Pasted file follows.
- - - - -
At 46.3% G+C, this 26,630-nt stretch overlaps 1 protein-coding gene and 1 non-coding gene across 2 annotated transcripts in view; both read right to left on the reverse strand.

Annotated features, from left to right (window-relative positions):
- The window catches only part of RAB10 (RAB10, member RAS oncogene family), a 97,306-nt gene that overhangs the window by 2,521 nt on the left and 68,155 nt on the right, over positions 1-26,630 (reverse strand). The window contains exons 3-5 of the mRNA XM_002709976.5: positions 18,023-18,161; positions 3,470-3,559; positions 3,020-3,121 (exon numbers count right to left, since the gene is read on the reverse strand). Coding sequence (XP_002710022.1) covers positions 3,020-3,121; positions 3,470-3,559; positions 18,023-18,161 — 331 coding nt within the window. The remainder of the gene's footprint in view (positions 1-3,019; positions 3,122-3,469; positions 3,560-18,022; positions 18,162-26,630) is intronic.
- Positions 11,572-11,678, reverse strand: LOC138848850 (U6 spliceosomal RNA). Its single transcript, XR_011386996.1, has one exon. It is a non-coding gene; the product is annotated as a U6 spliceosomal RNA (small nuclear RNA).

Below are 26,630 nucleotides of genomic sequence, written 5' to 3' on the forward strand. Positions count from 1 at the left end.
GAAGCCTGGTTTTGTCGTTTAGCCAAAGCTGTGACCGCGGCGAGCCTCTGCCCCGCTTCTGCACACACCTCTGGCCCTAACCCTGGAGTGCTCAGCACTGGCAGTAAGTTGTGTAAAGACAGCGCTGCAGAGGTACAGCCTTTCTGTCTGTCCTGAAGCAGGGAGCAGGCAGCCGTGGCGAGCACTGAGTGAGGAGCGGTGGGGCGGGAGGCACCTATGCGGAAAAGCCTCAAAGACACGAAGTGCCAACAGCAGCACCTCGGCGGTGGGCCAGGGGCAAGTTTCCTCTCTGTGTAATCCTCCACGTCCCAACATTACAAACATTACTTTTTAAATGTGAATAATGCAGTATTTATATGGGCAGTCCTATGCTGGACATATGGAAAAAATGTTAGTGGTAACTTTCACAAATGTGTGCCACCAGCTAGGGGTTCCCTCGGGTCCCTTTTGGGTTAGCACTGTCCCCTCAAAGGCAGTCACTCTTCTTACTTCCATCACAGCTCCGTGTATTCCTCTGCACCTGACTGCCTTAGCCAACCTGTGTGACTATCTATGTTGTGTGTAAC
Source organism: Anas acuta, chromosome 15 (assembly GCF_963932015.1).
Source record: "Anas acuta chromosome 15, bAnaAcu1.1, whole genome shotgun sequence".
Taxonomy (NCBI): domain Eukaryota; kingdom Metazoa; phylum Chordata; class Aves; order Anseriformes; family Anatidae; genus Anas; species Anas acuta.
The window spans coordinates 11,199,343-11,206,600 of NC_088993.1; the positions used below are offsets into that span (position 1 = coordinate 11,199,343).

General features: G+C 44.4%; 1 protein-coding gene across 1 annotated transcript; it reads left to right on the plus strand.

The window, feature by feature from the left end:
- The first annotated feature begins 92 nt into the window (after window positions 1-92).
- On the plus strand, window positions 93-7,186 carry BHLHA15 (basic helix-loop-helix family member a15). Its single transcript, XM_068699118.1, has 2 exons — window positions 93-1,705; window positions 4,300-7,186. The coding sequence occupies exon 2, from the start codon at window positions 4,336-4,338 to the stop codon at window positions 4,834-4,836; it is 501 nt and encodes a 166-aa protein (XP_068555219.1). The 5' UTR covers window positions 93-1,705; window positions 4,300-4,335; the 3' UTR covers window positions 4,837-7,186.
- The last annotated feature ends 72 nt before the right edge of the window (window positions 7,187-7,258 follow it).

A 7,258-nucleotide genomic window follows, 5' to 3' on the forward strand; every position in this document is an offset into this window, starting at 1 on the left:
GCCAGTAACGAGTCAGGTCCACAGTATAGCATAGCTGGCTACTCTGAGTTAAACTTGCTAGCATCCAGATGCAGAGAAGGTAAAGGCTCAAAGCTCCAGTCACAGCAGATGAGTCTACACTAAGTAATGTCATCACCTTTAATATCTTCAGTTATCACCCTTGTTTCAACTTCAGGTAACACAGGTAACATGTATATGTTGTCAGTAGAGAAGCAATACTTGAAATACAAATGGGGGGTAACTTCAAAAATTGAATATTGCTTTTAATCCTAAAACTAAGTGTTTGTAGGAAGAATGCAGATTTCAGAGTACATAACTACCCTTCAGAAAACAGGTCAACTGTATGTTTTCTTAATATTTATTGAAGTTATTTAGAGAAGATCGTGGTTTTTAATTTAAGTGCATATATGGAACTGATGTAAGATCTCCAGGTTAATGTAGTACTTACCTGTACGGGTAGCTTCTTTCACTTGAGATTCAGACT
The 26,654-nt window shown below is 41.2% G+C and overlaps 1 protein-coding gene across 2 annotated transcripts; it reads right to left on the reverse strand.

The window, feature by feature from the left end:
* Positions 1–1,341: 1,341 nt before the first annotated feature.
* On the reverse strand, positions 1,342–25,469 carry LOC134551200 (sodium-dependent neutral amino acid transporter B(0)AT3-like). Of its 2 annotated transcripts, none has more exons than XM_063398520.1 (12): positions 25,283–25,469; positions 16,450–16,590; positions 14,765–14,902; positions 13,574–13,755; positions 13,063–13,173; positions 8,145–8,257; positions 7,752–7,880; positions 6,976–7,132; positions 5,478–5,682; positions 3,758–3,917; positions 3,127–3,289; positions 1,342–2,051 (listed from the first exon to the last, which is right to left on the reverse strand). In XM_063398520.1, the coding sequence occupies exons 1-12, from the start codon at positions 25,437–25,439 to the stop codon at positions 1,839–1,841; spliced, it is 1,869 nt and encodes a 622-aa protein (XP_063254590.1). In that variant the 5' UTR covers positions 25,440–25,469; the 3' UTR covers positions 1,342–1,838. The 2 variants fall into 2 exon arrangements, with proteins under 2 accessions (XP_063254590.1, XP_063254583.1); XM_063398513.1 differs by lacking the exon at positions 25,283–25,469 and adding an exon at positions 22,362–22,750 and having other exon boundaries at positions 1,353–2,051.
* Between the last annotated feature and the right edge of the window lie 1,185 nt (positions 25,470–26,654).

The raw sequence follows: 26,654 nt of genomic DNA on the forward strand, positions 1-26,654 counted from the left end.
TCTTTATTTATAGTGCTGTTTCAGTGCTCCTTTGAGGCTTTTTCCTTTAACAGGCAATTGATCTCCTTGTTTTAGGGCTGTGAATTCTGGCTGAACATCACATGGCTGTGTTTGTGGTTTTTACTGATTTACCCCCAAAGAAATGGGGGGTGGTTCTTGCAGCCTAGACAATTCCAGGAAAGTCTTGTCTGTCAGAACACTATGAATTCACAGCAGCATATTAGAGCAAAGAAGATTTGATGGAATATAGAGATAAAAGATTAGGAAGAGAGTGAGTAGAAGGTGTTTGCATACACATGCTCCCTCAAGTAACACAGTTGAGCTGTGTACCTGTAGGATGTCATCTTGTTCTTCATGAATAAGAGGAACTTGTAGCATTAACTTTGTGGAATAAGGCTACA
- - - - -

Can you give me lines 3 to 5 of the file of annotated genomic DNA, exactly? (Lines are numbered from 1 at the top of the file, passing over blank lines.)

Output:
- The window catches only part of RAB10 (RAB10, member RAS oncogene family), a 97,306-nt gene that overhangs the window by 2,521 nt on the left and 68,155 nt on the right, over positions 1-26,630 (reverse strand). The window contains exons 3-5 of the mRNA XM_002709976.5: positions 18,023-18,161; positions 3,470-3,559; positions 3,020-3,121 (exon numbers count right to left, since the gene is read on the reverse strand). Coding sequence (XP_002710022.1) covers positions 3,020-3,121; positions 3,470-3,559; positions 18,023-18,161 — 331 coding nt within the window. The remainder of the gene's footprint in view (positions 1-3,019; positions 3,122-3,469; positions 3,560-18,022; positions 18,162-26,630) is intronic.
- Positions 11,572-11,678, reverse strand: LOC138848850 (U6 spliceosomal RNA). Its single transcript, XR_011386996.1, has one exon. It is a non-coding gene; the product is annotated as a U6 spliceosomal RNA (small nuclear RNA).

Below are 26,630 nucleotides of genomic sequence, written 5' to 3' on the forward strand. Positions count from 1 at the left end.